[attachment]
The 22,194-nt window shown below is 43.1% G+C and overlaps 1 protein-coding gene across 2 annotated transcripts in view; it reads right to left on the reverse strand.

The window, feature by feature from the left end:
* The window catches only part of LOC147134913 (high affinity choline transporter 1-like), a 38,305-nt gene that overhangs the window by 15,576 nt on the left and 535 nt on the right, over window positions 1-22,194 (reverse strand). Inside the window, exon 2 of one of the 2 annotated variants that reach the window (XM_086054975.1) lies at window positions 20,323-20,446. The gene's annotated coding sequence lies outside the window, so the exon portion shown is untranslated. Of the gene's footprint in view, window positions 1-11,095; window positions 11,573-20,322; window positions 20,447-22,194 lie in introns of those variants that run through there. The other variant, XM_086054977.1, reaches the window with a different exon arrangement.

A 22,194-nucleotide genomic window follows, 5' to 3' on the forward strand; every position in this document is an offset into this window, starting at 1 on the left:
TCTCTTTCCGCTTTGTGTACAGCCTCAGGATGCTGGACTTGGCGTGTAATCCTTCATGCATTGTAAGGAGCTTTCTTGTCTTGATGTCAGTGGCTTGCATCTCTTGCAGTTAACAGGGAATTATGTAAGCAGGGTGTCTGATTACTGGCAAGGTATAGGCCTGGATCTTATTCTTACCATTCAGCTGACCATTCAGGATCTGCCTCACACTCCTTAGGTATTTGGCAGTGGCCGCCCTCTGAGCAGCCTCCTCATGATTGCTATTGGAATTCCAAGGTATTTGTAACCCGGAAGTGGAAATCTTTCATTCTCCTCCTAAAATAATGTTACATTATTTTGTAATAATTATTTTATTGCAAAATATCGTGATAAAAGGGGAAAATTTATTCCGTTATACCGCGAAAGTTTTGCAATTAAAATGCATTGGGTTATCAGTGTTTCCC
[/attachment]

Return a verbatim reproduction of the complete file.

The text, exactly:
The 22,194-nt window shown below is 43.1% G+C and overlaps 1 protein-coding gene across 2 annotated transcripts in view; it reads right to left on the reverse strand.

The window, feature by feature from the left end:
* The window catches only part of LOC147134913 (high affinity choline transporter 1-like), a 38,305-nt gene that overhangs the window by 15,576 nt on the left and 535 nt on the right, over window positions 1-22,194 (reverse strand). Inside the window, exon 2 of one of the 2 annotated variants that reach the window (XM_086054975.1) lies at window positions 20,323-20,446. The gene's annotated coding sequence lies outside the window, so the exon portion shown is untranslated. Of the gene's footprint in view, window positions 1-11,095; window positions 11,573-20,322; window positions 20,447-22,194 lie in introns of those variants that run through there. The other variant, XM_086054977.1, reaches the window with a different exon arrangement.

A 22,194-nucleotide genomic window follows, 5' to 3' on the forward strand; every position in this document is an offset into this window, starting at 1 on the left:
TCTCTTTCCGCTTTGTGTACAGCCTCAGGATGCTGGACTTGGCGTGTAATCCTTCATGCATTGTAAGGAGCTTTCTTGTCTTGATGTCAGTGGCTTGCATCTCTTGCAGTTAACAGGGAATTATGTAAGCAGGGTGTCTGATTACTGGCAAGGTATAGGCCTGGATCTTATTCTTACCATTCAGCTGACCATTCAGGATCTGCCTCACACTCCTTAGGTATTTGGCAGTGGCCGCCCTCTGAGCAGCCTCCTCATGATTGCTATTGGAATTCCAAGGTATTTGTAACCCGGAAGTGGAAATCTTTCATTCTCCTCCTAAAATAATGTTACATTATTTTGTAATAATTATTTTATTGCAAAATATCGTGATAAAAGGGGAAAATTTATTCCGTTATACCGCGAAAGTTTTGCAATTAAAATGCATTGGGTTATCAGTGTTTCCC